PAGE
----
A second chance for women facing prison
Los Angeles, California
By Lucy Nicholson
Victoria Rios, 49, stood up in front of the crowd gathered in the court’s public gallery for her graduation. She listened as Los Angeles Superior Court Judge Michael Tynan, 76, began her story. She had started drinking and smoking when she was eight-years-old. She began taking heroin when she was eleven. She was abused, and went through many abusive relationships. “Prisons become my permanent friend,” she said. “If it wasn’t for this program, I don’t know where I’d be. In prison for life or dead,” she said as tears rolled down her face.
Judge Tynan walked over to her and wrapped his arms around her in a bear hug. “I could have retired 11 or 12 years ago, but I keep coming back because of people like her,” he said. Tynan has been running the Second Chance Women’s Re-entry Court program since 2007, with Public Defender Nancy Chand, who represents most of the women.
As California struggles with its crowded prison population, the court has pioneered an approach that aims to treat the underlying causes of many women’s crimes – drug addiction, sexual and physical abuse, and mental illness — most commonly post traumatic stress disorder. Around 66% of California prisoners have serious substance abuse problems, but only 2% participate in treatment in prison.
California’s 33 adult prisons were designed to hold about 80,000 inmates and now have about 119,000. The U.S. has more than 2 million people in state and local prisons. It has long had the highest incarceration rate in the world. Women are the fastest growing and least violent prison population. The Second Chance Women’s Re-entry Court program offers women who are facing prison a chance to enter treatment in return for pleading guilty to non-violent crimes.
The women stay at Prototypes residential facility for at least six months of treatment, and then come back for at least a year of outpatient therapy. They keep returning to court to give Judge Tynan updates on their progress. With his brusque humor, he chides them when they slip up, threatens them with jail, and orders them to write 1,000-word essays to think about their actions. “You’ve got to examine your life in front of other women,” he tells one woman. “It’s hard. No more running away. Don’t feel sorry for yourself. What is it that Nike says? ‘Just Do It!’”
Women fidget nervously in the back of the court, applying lipstick, cradling infants, eating snacks. For the ones who are sticking to their treatment programs, Tynan is the rare judge to offer courtroom hugs.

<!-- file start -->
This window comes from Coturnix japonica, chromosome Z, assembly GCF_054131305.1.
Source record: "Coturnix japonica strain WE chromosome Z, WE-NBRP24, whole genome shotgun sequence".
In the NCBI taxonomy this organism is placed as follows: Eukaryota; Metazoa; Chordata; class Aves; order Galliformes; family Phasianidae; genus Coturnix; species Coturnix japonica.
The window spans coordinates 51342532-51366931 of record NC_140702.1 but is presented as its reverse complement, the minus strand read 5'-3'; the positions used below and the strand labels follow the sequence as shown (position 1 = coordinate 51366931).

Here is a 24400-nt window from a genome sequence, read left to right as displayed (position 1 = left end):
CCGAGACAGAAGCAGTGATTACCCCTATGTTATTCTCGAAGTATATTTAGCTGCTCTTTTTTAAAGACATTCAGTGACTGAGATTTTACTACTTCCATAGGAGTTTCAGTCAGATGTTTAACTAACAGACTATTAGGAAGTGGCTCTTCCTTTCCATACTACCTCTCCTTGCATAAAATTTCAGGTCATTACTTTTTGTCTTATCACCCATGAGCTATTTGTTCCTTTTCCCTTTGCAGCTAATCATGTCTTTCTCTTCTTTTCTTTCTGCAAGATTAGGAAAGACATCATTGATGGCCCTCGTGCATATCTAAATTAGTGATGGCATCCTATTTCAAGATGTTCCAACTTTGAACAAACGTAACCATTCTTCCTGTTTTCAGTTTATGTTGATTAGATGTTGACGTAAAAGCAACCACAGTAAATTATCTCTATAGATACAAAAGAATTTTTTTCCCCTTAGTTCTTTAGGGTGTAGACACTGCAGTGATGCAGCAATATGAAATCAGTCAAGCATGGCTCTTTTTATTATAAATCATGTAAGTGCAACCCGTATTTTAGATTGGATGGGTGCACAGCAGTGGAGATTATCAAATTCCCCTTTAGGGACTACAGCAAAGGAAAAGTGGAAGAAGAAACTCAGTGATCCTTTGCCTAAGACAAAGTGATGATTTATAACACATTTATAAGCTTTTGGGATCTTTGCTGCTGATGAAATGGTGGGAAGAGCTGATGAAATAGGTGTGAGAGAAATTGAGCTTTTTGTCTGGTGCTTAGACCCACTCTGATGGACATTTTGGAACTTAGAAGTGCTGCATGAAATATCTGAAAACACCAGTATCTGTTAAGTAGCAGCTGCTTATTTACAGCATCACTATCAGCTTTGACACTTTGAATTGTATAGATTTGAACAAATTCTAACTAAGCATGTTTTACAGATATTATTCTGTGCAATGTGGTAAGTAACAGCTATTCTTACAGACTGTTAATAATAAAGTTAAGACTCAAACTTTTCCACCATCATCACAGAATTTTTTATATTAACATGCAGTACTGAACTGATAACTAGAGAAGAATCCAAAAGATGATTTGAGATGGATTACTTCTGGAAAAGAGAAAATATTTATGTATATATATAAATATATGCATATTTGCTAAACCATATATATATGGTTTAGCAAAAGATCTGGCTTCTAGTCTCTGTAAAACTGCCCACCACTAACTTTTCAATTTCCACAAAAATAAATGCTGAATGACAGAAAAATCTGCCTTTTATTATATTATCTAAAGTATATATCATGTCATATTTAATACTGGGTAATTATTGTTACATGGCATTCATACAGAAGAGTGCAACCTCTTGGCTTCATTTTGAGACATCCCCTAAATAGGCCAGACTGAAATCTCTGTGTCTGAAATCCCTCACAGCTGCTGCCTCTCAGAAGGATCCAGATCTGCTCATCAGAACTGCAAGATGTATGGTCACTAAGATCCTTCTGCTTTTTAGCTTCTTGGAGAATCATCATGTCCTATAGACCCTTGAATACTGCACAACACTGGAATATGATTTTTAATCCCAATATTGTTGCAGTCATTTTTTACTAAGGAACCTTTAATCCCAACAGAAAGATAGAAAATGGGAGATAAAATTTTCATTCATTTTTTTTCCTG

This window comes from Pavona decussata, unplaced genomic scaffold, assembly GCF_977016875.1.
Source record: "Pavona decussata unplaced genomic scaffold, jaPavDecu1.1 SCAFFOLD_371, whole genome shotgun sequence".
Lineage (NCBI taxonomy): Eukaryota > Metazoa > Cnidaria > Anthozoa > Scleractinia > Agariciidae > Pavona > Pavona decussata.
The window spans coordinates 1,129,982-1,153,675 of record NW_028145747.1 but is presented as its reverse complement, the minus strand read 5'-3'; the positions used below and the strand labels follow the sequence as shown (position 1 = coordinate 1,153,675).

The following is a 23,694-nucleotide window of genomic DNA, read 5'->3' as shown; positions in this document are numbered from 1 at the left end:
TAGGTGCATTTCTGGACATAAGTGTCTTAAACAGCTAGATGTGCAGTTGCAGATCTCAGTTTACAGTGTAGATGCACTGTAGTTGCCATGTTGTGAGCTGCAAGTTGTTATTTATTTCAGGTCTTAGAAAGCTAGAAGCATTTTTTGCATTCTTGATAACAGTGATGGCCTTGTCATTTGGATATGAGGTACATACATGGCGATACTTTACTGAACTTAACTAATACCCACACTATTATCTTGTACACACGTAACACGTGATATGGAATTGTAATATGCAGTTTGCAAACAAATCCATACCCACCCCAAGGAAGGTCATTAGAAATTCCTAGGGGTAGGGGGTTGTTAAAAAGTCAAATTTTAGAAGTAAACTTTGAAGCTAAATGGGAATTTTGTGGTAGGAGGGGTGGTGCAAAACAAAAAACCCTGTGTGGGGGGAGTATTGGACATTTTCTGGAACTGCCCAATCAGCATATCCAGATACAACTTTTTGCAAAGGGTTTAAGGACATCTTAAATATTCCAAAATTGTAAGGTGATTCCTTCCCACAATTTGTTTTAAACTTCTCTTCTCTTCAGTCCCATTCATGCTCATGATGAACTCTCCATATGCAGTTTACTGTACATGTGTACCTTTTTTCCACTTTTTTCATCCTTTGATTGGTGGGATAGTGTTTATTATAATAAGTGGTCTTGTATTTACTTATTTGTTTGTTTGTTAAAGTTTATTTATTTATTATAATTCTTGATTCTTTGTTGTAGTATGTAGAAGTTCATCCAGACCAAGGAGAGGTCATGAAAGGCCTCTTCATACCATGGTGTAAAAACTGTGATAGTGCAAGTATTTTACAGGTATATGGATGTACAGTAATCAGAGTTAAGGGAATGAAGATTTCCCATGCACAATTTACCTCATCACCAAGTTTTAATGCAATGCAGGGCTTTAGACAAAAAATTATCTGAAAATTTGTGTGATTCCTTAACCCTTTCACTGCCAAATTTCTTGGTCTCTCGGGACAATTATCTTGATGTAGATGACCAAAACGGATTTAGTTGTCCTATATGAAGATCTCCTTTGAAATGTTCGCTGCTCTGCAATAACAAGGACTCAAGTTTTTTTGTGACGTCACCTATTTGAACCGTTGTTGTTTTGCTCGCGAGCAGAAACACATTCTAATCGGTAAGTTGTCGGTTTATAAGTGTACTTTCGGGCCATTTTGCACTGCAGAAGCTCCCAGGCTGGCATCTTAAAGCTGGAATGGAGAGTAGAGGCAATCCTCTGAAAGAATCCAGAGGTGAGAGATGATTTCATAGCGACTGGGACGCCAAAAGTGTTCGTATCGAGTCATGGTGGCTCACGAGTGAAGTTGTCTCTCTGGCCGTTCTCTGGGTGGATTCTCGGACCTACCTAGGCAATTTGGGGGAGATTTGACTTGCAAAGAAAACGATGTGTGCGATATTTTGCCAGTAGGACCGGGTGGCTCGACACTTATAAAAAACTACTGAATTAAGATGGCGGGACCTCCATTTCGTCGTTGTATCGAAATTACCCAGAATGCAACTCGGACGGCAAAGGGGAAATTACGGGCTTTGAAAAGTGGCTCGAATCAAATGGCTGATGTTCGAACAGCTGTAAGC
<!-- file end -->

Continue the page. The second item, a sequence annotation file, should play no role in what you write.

“He’s a different kind of judge,” says Vanessa Moreno, 24, who spent 10 1/2 years addicted to alcohol, marijuana and methamphetamine. Moreno wrote a letter to Judge Tynan after finding herself pregnant in jail. She is now living at Prototypes and caring for her 2-month-old daughter Makayla.
“He acts out of care and concern, rather than just trying to convict us and throw us away,” says Moreno. “He’s like a dad some of us never had,” adds Michaella Rines, 29. Of the 297 women who have been through the court since 2007, 100 have graduated and only 35 have been returned to state prison. The program costs around $18,000 a woman per year, compared to the $52,000 the state would be spending on keeping them in prison according to Public Defender Nancy Chand.
“Drug courts work,” says Judge Tynan. “Judicially supervised treatment works, probably better than anything else we know of. But the funding of them is woefully short of where it ought to be.” “If these programs could get more money, in the long run we could save the county and the state a lot of money, and salvage lives, and that’s the most important thing,” he says.
Emotions run high on graduation day, when the women come to tell their stories before the court, after successfully completing the program.
Judge Tynan put his arm on the shoulder of Hada Smith, 59, as she struggled to speak through her tears. “I was arrested 92 times,” she said. “I was addicted to heroin for 42 years. I thought I was going to die a heroin addict.” She described being reunited with her family and grandchildren. “It is so possible for all of us to have this new life,” she said, “and it is the bomb!”
Judge Tynan wrapped up his graduation homily with some advice: “Be kinder than necessary. Everyone else is fighting some kind of battle.”